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Under Theo Epstein and Ben Cherington, the Red Sox always avoided arbitration hearings with their players. They viewed the potential hearings as unproductive, which remains true. Think about it - the two sides generally agree the player is going to be with the team the following season. The only dispute is how much he will be paid. So then who benefits from a process in which a team representative argues, in front of the players representative, why that player is not worth as much as he thinks he is? Thus, if an agreement is within reach, Boston's motto has been to reach for it and rightfully so.

Dave Dombrowski is expected to continue the team's 13-year tradition of avoiding arbitration, and he came one step closer by signing Joe Kelly to a one-year, $2.6 million contract. The 27-year-old earned approximately $603,000 last year. This the first of three years of arbitration for Kelly.

As I recently explained in a Spring Training preview for the Red Sox starting rotation, Kelly finished the 2015 season by going 8-0 with a 3.00 ERA over his final nine starts. His performance provided the front office with enough confidence to slot him in as the number five starter for 2016. MLB Trade Rumors projected his year one arbitration value to be $3.1 million, so it appears Boston obtained value in their agreement with Kelly, who the organization and fan base hopes can continue the level of talent he demonstrated over his last 51 innings of the 2015 season.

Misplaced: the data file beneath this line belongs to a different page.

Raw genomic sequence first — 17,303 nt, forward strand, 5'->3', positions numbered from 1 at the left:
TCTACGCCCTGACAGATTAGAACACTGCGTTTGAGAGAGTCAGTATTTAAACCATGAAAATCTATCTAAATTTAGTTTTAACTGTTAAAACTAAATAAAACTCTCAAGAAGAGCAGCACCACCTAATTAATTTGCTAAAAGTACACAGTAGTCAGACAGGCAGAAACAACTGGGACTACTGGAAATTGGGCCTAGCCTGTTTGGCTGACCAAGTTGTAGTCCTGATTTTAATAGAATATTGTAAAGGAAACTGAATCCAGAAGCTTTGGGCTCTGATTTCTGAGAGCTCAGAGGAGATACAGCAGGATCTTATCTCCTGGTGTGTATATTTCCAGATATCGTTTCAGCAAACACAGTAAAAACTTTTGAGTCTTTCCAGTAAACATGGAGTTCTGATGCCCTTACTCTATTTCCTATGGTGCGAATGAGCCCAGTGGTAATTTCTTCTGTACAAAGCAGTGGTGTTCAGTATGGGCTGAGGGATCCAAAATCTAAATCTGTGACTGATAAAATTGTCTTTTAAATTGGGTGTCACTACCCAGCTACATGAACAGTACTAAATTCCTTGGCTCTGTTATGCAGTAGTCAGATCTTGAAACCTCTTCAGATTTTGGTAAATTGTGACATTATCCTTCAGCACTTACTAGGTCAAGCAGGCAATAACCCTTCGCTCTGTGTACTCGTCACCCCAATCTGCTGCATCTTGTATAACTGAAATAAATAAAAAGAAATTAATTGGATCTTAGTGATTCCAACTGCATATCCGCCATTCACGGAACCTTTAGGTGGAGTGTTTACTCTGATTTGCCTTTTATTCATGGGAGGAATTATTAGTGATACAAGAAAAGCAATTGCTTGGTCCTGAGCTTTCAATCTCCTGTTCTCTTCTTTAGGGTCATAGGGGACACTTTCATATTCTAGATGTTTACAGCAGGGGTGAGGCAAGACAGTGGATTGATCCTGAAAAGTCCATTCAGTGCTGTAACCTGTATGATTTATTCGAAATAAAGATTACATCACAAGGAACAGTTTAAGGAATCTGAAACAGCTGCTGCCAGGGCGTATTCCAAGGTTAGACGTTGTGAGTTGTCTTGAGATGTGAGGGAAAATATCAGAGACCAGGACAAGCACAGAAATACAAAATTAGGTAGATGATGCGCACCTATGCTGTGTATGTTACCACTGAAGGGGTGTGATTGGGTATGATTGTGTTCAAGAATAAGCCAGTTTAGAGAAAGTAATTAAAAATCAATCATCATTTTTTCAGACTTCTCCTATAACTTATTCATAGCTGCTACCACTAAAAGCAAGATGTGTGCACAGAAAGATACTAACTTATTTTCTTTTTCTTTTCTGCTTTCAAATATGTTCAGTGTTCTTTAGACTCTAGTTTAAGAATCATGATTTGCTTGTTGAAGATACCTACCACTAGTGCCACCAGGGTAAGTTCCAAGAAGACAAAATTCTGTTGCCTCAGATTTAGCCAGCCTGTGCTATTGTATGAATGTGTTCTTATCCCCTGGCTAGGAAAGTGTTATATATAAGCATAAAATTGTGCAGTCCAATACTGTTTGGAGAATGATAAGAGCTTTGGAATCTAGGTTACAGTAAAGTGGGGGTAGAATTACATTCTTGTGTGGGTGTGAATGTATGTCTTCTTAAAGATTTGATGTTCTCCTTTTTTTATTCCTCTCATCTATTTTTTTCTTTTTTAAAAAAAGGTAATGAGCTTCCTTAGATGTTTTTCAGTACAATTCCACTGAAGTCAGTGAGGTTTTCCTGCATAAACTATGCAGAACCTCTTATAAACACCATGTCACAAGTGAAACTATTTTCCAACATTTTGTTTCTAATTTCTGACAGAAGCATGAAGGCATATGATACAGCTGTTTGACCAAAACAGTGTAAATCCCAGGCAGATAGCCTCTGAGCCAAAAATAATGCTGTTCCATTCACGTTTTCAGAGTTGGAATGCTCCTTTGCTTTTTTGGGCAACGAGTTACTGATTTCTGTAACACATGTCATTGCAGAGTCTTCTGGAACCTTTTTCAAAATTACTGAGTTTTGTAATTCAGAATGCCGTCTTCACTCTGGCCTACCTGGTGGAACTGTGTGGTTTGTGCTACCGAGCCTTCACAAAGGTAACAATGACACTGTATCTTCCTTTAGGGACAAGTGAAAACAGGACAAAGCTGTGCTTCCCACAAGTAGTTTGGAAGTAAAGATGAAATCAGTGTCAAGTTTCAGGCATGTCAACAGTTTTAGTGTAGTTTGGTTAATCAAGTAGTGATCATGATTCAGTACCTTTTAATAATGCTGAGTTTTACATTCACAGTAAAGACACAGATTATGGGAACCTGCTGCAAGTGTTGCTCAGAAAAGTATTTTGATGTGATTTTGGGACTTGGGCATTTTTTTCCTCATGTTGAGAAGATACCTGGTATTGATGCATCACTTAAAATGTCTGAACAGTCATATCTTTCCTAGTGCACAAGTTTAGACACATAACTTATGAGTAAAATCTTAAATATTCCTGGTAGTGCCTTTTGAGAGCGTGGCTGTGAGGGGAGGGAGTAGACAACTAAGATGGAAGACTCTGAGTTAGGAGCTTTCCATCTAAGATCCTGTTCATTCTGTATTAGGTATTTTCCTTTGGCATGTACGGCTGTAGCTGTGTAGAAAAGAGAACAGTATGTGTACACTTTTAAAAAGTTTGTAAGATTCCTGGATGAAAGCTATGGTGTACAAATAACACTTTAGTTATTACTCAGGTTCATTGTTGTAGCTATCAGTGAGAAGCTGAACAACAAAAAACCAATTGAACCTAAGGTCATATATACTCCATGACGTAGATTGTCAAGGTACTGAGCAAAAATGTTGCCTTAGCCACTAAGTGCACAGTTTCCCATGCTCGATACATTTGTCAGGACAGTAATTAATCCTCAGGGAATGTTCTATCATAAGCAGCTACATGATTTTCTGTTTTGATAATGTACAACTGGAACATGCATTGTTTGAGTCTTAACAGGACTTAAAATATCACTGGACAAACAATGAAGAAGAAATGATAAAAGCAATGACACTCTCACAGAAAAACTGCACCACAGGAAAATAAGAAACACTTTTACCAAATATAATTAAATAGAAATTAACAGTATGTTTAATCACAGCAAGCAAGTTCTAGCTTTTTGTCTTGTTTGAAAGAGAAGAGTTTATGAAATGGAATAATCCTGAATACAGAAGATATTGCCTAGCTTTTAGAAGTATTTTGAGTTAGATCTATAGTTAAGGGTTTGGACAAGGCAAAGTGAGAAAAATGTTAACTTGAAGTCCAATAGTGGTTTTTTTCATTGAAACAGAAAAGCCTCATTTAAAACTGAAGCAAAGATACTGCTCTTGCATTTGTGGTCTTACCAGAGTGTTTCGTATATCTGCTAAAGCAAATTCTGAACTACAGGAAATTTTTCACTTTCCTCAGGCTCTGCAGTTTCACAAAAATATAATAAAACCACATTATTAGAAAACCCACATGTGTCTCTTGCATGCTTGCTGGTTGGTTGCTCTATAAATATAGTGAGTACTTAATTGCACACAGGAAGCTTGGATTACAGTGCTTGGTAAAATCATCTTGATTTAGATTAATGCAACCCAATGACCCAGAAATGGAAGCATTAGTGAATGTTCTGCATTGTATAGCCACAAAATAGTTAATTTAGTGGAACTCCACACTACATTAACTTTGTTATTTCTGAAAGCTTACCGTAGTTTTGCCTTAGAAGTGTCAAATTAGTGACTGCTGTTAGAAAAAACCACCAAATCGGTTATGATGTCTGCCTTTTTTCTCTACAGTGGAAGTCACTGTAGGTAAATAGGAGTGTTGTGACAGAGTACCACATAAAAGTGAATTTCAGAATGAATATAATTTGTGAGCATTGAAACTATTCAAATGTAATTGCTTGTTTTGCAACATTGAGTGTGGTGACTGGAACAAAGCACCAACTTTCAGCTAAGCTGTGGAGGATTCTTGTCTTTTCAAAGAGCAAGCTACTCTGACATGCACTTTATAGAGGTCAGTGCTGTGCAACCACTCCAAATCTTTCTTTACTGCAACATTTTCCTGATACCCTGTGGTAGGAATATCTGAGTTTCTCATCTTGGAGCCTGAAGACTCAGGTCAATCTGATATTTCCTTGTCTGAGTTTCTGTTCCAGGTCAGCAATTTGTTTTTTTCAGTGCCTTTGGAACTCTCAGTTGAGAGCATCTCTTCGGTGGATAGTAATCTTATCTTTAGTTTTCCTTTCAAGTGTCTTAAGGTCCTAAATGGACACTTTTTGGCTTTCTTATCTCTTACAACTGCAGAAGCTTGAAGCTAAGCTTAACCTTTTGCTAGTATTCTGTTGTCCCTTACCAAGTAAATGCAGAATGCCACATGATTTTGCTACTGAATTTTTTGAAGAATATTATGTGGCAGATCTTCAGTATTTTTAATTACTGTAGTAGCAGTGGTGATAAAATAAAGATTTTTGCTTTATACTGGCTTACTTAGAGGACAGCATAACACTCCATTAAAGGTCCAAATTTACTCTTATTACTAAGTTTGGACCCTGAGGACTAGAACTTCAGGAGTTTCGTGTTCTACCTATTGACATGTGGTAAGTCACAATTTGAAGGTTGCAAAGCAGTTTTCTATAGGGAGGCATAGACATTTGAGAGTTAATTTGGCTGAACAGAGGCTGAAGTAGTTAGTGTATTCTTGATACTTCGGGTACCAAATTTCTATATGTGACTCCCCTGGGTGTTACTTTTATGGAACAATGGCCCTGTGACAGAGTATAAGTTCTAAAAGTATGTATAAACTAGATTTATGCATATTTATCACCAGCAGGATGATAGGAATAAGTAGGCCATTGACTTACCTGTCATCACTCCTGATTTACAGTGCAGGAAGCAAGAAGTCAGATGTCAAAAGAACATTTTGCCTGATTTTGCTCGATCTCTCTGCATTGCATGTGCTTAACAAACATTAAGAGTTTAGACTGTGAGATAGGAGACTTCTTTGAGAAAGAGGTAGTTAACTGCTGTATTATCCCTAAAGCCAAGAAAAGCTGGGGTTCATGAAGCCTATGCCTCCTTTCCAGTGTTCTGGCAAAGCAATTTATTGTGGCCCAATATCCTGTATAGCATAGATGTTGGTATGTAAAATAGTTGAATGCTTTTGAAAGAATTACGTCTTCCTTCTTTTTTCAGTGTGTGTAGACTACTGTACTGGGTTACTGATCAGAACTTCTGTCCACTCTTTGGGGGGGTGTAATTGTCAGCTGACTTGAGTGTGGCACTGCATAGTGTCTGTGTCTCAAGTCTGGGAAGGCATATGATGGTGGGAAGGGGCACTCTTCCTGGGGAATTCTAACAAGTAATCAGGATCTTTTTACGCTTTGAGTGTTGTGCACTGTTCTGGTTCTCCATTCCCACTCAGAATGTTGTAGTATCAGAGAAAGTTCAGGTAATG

However, Dombrowski and the Red Sox are not done. In order to avoid an arbitration hearing next month for the 14th straight season, they must agree to one-year deals bullpen members, Junichi Tazawa and Robbie Ross Jr.

For Tazawa, this will be his final year of arbitration. In his first, he earned $1,275,000, and in his second, he earned $2,250,000. According to MLB Trade Rumors, he is projected to receive $3.3 million for 2016, with the team reportedly offering him $2.7 million.

Based on the Red Sox opening offer, it appears the team is seeking a lower increase than normal and that is likely a result of Tazawa's 2015 season, which was by all accounts the worst of his young career. Not only did he account for seven losses, but his 4.14 ERA was over a full run higher than it was in 2014 (2.86) and a run higher than it was in 2013 (3.14). Tazawa also saw his innings total and strikeout rate drop last year. However, given his successful track record, his relatively young age and arm and the fact Boston needs all the help it can get in the bullpen, the two sides will come to an agreement. I predict the final figure will be $3.1 million.

For the 26-year-old Ross, this is his second season of arbitration. Last year, he earned approximately $566,000. Ross was one of the few bright spots in the Red Sox bullpen last season.

Ross appeared in 54 games, pitched 60.2 innings, surrendered 59 hits and finished with a 3.86 ERA. He also did his job, being specifically tough on lefties, who hit only .224 off him. As it stands, the bullpen is heavy on right-handed pitchers and it is therefore likely Boston will want to avoid arbitration with the left-hander, especially when you consider the improvement he showed as the season progressed. MLB Trade Rumors projects he will earn approximately $1.1 million in arbitration and I predict the two sides agreeing to a figure slightly under that.

Continue to check-in with RedSoxLife.com for further updates on the Red Sox negotiations with Tazawa and Ross.

Follow Max Sandgrund on Twitter @SotoSpeakz

Max Sandgrund 1/17/2016 09:19:00 AM Edit
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